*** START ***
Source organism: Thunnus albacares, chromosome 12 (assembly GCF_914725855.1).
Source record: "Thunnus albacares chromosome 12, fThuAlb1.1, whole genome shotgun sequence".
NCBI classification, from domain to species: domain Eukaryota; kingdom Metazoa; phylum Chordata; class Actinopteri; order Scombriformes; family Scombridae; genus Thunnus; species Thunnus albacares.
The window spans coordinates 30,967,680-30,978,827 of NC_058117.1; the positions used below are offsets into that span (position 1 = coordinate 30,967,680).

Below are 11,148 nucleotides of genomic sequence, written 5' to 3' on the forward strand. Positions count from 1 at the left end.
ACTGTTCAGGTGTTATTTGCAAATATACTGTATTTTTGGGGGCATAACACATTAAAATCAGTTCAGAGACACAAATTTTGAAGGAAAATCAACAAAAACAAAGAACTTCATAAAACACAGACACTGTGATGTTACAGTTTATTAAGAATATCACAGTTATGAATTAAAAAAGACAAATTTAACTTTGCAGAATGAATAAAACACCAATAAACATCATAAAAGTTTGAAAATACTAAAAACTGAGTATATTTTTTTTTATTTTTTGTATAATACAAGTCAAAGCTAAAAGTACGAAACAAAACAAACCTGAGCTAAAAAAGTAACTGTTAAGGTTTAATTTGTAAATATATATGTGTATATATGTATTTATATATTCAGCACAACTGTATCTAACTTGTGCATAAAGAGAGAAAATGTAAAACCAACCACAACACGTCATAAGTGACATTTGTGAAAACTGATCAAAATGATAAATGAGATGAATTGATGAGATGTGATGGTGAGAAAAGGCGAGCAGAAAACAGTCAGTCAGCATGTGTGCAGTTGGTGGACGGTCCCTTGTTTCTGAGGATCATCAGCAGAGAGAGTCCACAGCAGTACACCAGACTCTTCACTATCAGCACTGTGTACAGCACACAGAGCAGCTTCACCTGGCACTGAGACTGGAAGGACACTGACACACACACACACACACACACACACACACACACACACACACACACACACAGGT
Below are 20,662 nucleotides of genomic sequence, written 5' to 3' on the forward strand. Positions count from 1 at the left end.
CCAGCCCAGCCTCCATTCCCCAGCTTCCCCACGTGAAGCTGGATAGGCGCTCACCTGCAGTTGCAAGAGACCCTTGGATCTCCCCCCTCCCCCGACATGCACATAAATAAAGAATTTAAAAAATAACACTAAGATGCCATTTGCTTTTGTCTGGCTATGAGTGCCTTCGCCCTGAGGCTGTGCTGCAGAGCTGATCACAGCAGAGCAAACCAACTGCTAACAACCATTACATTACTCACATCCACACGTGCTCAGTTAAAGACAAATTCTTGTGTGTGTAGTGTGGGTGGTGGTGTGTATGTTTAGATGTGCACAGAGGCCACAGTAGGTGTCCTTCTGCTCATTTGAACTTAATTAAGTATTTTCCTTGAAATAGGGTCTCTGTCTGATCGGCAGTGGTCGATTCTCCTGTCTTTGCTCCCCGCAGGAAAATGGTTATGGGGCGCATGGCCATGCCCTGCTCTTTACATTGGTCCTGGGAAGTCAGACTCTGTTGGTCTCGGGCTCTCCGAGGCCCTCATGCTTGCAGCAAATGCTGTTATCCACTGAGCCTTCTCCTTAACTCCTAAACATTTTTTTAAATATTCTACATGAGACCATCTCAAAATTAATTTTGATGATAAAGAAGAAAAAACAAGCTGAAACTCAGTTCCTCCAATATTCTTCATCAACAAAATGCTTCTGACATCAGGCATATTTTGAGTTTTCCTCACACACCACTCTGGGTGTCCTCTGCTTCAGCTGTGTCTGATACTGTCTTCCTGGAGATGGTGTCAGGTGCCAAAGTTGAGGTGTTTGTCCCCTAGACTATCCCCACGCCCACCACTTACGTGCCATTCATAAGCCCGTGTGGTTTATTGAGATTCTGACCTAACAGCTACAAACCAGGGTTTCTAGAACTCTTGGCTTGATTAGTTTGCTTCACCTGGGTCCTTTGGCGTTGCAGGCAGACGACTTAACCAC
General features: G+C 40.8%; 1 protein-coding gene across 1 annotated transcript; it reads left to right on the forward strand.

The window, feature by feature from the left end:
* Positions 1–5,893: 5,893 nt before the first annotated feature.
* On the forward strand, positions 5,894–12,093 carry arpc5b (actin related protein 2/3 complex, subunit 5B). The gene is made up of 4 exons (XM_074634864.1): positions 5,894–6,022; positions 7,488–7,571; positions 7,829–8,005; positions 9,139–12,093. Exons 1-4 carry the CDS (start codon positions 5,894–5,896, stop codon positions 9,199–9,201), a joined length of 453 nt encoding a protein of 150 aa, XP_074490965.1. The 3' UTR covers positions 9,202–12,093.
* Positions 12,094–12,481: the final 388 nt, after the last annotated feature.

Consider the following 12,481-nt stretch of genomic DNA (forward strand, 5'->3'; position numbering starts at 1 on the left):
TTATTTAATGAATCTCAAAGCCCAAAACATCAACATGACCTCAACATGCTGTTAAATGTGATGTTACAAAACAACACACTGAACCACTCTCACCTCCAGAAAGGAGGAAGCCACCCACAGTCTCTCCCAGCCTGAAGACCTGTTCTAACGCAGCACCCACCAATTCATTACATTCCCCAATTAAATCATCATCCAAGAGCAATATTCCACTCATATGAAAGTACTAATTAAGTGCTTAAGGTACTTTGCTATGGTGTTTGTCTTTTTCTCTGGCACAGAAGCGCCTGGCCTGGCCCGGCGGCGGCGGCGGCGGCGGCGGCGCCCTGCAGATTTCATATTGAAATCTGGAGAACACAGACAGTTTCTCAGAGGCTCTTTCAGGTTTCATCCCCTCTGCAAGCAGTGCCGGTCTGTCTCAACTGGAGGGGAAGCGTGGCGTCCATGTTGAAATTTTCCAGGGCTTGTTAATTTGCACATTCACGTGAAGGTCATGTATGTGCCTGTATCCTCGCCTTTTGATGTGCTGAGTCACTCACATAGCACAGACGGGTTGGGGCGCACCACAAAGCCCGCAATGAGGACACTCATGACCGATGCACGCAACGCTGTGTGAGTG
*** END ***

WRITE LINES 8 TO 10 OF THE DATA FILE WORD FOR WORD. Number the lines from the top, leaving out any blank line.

CCAGCCCAGCCTCCATTCCCCAGCTTCCCCACGTGAAGCTGGATAGGCGCTCACCTGCAGTTGCAAGAGACCCTTGGATCTCCCCCCTCCCCCGACATGCACATAAATAAAGAATTTAAAAAATAACACTAAGATGCCATTTGCTTTTGTCTGGCTATGAGTGCCTTCGCCCTGAGGCTGTGCTGCAGAGCTGATCACAGCAGAGCAAACCAACTGCTAACAACCATTACATTACTCACATCCACACGTGCTCAGTTAAAGACAAATTCTTGTGTGTGTAGTGTGGGTGGTGGTGTGTATGTTTAGATGTGCACAGAGGCCACAGTAGGTGTCCTTCTGCTCATTTGAACTTAATTAAGTATTTTCCTTGAAATAGGGTCTCTGTCTGATCGGCAGTGGTCGATTCTCCTGTCTTTGCTCCCCGCAGGAAAATGGTTATGGGGCGCATGGCCATGCCCTGCTCTTTACATTGGTCCTGGGAAGTCAGACTCTGTTGGTCTCGGGCTCTCCGAGGCCCTCATGCTTGCAGCAAATGCTGTTATCCACTGAGCCTTCTCCTTAACTCCTAAACATTTTTTTAAATATTCTACATGAGACCATCTCAAAATTAATTTTGATGATAAAGAAGAAAAAACAAGCTGAAACTCAGTTCCTCCAATATTCTTCATCAACAAAATGCTTCTGACATCAGGCATATTTTGAGTTTTCCTCACACACCACTCTGGGTGTCCTCTGCTTCAGCTGTGTCTGATACTGTCTTCCTGGAGATGGTGTCAGGTGCCAAAGTTGAGGTGTTTGTCCCCTAGACTATCCCCACGCCCACCACTTACGTGCCATTCATAAGCCCGTGTGGTTTATTGAGATTCTGACCTAACAGCTACAAACCAGGGTTTCTAGAACTCTTGGCTTGATTAGTTTGCTTCACCTGGGTCCTTTGGCGTTGCAGGCAGACGACTTAACCAC
General features: G+C 40.8%; 1 protein-coding gene across 1 annotated transcript; it reads left to right on the forward strand.

The window, feature by feature from the left end: